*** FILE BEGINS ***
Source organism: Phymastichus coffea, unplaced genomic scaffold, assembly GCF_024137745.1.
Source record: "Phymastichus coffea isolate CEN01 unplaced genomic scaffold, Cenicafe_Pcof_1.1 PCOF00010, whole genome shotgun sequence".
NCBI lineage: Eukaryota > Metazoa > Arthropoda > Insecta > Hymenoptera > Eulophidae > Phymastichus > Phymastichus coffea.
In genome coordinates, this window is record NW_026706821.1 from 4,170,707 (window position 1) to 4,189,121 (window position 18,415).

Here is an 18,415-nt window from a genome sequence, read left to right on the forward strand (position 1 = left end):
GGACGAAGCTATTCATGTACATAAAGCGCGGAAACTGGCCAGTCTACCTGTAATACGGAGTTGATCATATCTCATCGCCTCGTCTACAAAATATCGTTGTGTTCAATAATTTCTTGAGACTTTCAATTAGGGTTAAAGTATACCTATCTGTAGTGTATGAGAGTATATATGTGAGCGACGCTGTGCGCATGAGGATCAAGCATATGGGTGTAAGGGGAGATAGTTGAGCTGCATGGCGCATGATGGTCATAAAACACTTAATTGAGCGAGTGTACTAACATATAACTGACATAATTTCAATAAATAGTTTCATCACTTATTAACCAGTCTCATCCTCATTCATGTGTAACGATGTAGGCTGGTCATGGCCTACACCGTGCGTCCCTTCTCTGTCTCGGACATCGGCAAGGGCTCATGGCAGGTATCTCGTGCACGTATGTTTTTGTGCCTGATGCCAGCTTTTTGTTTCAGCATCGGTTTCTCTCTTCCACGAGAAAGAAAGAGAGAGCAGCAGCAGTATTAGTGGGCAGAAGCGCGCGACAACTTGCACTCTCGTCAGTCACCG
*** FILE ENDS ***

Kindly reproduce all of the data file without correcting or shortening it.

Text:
Source organism: Phymastichus coffea, unplaced genomic scaffold, assembly GCF_024137745.1.
Source record: "Phymastichus coffea isolate CEN01 unplaced genomic scaffold, Cenicafe_Pcof_1.1 PCOF00010, whole genome shotgun sequence".
NCBI lineage: Eukaryota > Metazoa > Arthropoda > Insecta > Hymenoptera > Eulophidae > Phymastichus > Phymastichus coffea.
In genome coordinates, this window is record NW_026706821.1 from 4,170,707 (window position 1) to 4,189,121 (window position 18,415).

Here is an 18,415-nt window from a genome sequence, read left to right on the forward strand (position 1 = left end):
GGACGAAGCTATTCATGTACATAAAGCGCGGAAACTGGCCAGTCTACCTGTAATACGGAGTTGATCATATCTCATCGCCTCGTCTACAAAATATCGTTGTGTTCAATAATTTCTTGAGACTTTCAATTAGGGTTAAAGTATACCTATCTGTAGTGTATGAGAGTATATATGTGAGCGACGCTGTGCGCATGAGGATCAAGCATATGGGTGTAAGGGGAGATAGTTGAGCTGCATGGCGCATGATGGTCATAAAACACTTAATTGAGCGAGTGTACTAACATATAACTGACATAATTTCAATAAATAGTTTCATCACTTATTAACCAGTCTCATCCTCATTCATGTGTAACGATGTAGGCTGGTCATGGCCTACACCGTGCGTCCCTTCTCTGTCTCGGACATCGGCAAGGGCTCATGGCAGGTATCTCGTGCACGTATGTTTTTGTGCCTGATGCCAGCTTTTTGTTTCAGCATCGGTTTCTCTCTTCCACGAGAAAGAAAGAGAGAGCAGCAGCAGTATTAGTGGGCAGAAGCGCGCGACAACTTGCACTCTCGTCAGTCACCG